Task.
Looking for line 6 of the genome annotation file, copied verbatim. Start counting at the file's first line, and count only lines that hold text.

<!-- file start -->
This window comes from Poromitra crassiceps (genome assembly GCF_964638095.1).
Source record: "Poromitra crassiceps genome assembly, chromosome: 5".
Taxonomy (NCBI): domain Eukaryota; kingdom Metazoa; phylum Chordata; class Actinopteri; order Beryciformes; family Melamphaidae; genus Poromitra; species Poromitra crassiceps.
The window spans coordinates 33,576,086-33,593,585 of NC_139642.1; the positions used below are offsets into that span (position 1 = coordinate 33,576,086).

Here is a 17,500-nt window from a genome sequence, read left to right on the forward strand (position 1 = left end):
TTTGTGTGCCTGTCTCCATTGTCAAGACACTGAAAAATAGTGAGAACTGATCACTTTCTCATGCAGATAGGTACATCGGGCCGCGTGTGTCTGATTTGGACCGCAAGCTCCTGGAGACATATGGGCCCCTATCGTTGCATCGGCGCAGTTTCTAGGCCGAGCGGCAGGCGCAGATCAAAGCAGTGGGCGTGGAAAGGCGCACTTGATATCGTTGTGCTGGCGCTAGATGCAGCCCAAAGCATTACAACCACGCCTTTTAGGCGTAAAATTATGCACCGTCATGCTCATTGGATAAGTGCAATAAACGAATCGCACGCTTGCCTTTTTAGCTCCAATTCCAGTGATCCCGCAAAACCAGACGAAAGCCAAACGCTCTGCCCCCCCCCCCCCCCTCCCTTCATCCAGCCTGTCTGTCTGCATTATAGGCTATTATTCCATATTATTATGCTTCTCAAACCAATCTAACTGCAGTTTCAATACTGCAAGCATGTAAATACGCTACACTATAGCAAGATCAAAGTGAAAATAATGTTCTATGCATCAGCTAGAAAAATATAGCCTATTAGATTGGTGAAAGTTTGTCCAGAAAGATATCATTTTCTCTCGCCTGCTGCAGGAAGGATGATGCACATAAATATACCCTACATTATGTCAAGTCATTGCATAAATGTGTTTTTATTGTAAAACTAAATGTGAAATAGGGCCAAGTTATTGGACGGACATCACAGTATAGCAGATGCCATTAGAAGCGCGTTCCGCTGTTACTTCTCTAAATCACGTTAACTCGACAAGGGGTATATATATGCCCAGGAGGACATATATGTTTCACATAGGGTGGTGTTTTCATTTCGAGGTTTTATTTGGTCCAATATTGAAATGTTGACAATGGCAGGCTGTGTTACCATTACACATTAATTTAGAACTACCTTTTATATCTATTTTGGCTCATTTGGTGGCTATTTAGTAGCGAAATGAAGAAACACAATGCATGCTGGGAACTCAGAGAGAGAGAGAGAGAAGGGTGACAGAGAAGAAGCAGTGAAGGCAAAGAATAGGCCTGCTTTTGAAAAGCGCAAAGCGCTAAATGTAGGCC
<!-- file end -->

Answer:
TTTGTGTGCCTGTCTCCATTGTCAAGACACTGAAAAATAGTGAGAACTGATCACTTTCTCATGCAGATAGGTACATCGGGCCGCGTGTGTCTGATTTGGACCGCAAGCTCCTGGAGACATATGGGCCCCTATCGTTGCATCGGCGCAGTTTCTAGGCCGAGCGGCAGGCGCAGATCAAAGCAGTGGGCGTGGAAAGGCGCACTTGATATCGTTGTGCTGGCGCTAGATGCAGCCCAAAGCATTACAACCACGCCTTTTAGGCGTAAAATTATGCACCGTCATGCTCATTGGATAAGTGCAATAAACGAATCGCACGCTTGCCTTTTTAGCTCCAATTCCAGTGATCCCGCAAAACCAGACGAAAGCCAAACGCTCTGCCCCCCCCCCCCCCCTCCCTTCATCCAGCCTGTCTGTCTGCATTATAGGCTATTATTCCATATTATTATGCTTCTCAAACCAATCTAACTGCAGTTTCAATACTGCAAGCATGTAAATACGCTACACTATAGCAAGATCAAAGTGAAAATAATGTTCTATGCATCAGCTAGAAAAATATAGCCTATTAGATTGGTGAAAGTTTGTCCAGAAAGATATCATTTTCTCTCGCCTGCTGCAGGAAGGATGATGCACATAAATATACCCTACATTATGTCAAGTCATTGCATAAATGTGTTTTTATTGTAAAACTAAATGTGAAATAGGGCCAAGTTATTGGACGGACATCACAGTATAGCAGATGCCATTAGAAGCGCGTTCCGCTGTTACTTCTCTAAATCACGTTAACTCGACAAGGGGTATATATATGCCCAGGAGGACATATATGTTTCACATAGGGTGGTGTTTTCATTTCGAGGTTTTATTTGGTCCAATATTGAAATGTTGACAATGGCAGGCTGTGTTACCATTACACATTAATTTAGAACTACCTTTTATATCTATTTTGGCTCATTTGGTGGCTATTTAGTAGCGAAATGAAGAAACACAATGCATGCTGGGAACTCAGAGAGAGAGAGAGAGAAGGGTGACAGAGAAGAAGCAGTGAAGGCAAAGAATAGGCCTGCTTTTGAAAAGCGCAAAGCGCTAAATGTAGGCC